KSAR EL KEBIR
The most ancient Citadel of Morocco, an important stage of the journey of the Almohad dynasty.
Medieval texts attribute the urbanisation and fortification of Ksar El Kebir (formerly known as Ksar Ketama, Ksar Sanhaja, etc.) to the Almohad caliphs.
Ksar El Kebir has always been home to scholars, mystics and refugees from al-Andalus and the Algarve.
Ibn Ghalib, originally from Silves, settled there and brought several disciples of Ibn al-Arif, a great mystic from Almería.
Upon his death (between 1177 and 1183), Ibn Ghalib was declared patron saint of the city; Fatima al-Andalusiyya, another mystic from the Algarve, is considered the second saint of Ksar El Kebir.
After the Christian reconquest, the inhabitants of Santarem, Evora, Alcacer de Sal and Silves found refuge here.
The city was part of the former Spanish Morocco until 1956 and independence.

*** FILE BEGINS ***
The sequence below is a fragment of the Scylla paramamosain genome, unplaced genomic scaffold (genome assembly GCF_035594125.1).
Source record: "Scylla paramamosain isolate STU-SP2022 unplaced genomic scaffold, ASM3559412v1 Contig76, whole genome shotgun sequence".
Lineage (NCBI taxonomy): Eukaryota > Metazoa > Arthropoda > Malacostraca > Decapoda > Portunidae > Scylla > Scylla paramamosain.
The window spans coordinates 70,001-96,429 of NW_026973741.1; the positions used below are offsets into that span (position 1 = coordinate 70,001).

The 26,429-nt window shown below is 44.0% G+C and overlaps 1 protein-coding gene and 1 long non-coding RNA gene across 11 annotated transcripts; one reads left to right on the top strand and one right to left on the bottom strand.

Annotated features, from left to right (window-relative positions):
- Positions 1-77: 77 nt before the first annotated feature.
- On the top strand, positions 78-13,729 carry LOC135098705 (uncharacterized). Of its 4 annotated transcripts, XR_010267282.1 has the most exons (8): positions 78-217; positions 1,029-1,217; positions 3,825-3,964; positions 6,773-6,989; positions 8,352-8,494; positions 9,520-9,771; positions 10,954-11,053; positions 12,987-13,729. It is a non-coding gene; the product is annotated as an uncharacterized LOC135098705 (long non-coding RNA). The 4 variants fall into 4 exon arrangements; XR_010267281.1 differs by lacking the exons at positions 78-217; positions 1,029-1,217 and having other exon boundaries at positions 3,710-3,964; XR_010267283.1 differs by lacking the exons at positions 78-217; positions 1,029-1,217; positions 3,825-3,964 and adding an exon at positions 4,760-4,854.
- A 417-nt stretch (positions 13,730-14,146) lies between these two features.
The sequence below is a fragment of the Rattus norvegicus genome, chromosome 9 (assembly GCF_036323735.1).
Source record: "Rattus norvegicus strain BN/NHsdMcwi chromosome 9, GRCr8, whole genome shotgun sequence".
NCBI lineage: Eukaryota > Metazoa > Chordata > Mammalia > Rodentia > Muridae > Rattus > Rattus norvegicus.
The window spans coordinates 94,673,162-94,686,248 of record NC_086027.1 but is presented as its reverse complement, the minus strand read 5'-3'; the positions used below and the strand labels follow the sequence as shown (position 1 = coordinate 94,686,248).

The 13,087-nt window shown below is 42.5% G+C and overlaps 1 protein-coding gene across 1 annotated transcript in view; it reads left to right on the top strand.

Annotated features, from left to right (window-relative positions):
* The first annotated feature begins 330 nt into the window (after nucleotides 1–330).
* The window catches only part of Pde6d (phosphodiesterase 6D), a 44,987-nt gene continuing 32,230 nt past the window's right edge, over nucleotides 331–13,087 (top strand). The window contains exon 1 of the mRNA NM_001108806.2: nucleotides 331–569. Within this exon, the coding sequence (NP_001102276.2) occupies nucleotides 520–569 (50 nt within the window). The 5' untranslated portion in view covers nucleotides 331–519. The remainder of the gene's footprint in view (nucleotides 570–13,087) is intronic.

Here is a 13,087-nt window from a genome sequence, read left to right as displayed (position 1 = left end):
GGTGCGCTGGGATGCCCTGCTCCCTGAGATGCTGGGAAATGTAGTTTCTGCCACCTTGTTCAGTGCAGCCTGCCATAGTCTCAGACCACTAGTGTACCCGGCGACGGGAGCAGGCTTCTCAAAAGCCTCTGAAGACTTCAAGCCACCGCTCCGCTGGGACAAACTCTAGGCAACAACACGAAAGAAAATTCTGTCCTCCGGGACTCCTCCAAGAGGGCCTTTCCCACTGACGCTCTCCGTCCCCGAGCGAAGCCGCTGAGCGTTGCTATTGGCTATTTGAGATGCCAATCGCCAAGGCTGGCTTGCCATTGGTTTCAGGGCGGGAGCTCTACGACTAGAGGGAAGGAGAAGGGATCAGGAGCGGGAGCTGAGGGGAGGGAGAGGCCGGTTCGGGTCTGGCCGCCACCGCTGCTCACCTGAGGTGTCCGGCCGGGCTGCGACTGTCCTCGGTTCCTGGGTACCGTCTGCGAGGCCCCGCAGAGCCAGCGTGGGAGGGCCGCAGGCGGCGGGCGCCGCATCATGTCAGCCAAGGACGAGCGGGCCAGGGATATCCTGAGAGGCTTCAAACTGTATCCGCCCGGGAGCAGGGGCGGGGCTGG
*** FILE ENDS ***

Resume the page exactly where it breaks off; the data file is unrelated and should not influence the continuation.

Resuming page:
The Battle of the Three Kings: On August 4, 1578, near the El-Makhazen river near Ksar El Kebir, the king of Portugal, Don Sebastian I who was allied with Mohamed al-Moutawakil the former king and pretender to the throne of Morocco tried to overthrow the sultan of Morocco, Abu Marwan Abd al-Malik.
The sultan's 50,000 horsemen annihilated the Iberian troops.
Abd al-Malik, Mohamed al-Moutawakil and Sebastian were killed. Legend has it that the body of the King of Portugal will never be found, despite texts of the time that expressly mention his discovery and burial.
Philip II of Spain took possession of Portugal, while the brother of Sultan Ahmed al-Mansur Saadi ascended to the Cherifian throne.
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